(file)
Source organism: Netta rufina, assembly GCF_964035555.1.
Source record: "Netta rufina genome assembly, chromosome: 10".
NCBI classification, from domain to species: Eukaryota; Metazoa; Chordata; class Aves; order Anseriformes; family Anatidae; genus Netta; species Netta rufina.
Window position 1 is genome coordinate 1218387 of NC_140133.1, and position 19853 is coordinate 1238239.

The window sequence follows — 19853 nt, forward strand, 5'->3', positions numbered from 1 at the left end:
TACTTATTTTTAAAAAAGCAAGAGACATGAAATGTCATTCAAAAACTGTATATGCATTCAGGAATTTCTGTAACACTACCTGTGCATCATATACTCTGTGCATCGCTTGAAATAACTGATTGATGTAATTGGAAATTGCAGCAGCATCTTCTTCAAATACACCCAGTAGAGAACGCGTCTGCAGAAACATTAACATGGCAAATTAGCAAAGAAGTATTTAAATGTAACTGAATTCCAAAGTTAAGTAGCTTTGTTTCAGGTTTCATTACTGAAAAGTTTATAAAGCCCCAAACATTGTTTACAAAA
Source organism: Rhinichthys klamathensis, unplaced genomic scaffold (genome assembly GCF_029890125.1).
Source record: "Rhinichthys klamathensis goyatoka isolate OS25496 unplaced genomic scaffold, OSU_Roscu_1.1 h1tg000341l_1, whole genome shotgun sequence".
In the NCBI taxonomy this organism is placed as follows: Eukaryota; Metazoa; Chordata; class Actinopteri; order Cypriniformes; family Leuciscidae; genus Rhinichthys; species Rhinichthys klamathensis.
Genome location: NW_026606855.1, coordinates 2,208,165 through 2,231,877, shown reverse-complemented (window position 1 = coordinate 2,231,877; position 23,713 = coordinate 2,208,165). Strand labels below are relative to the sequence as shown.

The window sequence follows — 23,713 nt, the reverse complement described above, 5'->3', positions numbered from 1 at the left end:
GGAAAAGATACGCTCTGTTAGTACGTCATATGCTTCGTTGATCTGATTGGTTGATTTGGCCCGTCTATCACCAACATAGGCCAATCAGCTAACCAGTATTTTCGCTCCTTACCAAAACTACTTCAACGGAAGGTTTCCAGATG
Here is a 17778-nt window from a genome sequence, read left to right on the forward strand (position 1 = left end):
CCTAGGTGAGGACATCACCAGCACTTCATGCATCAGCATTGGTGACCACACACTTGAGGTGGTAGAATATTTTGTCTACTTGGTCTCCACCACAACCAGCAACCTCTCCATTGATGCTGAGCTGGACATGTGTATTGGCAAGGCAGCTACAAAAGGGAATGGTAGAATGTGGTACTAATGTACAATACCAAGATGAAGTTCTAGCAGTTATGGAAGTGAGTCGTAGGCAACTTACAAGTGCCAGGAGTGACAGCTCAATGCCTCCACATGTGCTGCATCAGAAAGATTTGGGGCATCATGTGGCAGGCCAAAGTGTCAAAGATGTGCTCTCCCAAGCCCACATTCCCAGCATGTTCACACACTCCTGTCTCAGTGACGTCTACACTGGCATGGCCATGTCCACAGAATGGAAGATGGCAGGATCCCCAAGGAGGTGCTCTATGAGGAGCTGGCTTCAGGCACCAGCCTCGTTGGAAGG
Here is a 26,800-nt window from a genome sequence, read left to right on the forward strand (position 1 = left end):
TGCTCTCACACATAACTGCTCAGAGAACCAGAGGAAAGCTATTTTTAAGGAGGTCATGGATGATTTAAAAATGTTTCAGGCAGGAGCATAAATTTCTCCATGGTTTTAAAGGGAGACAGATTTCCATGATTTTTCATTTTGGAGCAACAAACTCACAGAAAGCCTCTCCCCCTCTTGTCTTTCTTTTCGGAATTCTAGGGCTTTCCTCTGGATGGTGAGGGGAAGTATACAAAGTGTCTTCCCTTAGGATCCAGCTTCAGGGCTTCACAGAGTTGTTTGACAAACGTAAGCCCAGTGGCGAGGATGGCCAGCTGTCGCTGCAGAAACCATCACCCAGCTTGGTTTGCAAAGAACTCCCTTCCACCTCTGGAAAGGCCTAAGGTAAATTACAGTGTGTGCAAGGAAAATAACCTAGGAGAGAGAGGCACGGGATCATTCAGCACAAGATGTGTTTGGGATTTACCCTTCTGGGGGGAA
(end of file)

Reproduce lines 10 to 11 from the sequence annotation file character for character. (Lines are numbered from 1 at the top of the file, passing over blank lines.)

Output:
Genome location: NW_026606855.1, coordinates 2,208,165 through 2,231,877, shown reverse-complemented (window position 1 = coordinate 2,231,877; position 23,713 = coordinate 2,208,165). Strand labels below are relative to the sequence as shown.

The window sequence follows — 23,713 nt, the reverse complement described above, 5'->3', positions numbered from 1 at the left end: